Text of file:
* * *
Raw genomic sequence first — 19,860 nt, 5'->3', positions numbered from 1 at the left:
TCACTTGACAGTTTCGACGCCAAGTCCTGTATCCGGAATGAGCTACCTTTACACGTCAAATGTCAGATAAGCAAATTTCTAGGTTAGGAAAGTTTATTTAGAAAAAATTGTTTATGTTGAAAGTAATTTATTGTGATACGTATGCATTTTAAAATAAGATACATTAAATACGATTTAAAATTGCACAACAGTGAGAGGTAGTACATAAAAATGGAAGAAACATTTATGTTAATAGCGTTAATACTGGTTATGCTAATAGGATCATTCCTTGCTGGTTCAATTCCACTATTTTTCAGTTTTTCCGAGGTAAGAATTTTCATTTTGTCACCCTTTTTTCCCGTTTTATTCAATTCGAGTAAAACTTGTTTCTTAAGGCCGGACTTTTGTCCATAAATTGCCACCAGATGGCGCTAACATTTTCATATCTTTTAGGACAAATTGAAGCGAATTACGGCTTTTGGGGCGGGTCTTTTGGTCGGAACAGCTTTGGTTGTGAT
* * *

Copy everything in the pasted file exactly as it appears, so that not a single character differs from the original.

Raw genomic sequence first — 19,860 nt, 5'->3', positions numbered from 1 at the left:
TCACTTGACAGTTTCGACGCCAAGTCCTGTATCCGGAATGAGCTACCTTTACACGTCAAATGTCAGATAAGCAAATTTCTAGGTTAGGAAAGTTTATTTAGAAAAAATTGTTTATGTTGAAAGTAATTTATTGTGATACGTATGCATTTTAAAATAAGATACATTAAATACGATTTAAAATTGCACAACAGTGAGAGGTAGTACATAAAAATGGAAGAAACATTTATGTTAATAGCGTTAATACTGGTTATGCTAATAGGATCATTCCTTGCTGGTTCAATTCCACTATTTTTCAGTTTTTCCGAGGTAAGAATTTTCATTTTGTCACCCTTTTTTCCCGTTTTATTCAATTCGAGTAAAACTTGTTTCTTAAGGCCGGACTTTTGTCCATAAATTGCCACCAGATGGCGCTAACATTTTCATATCTTTTAGGACAAATTGAAGCGAATTACGGCTTTTGGGGCGGGTCTTTTGGTCGGAACAGCTTTGGTTGTGAT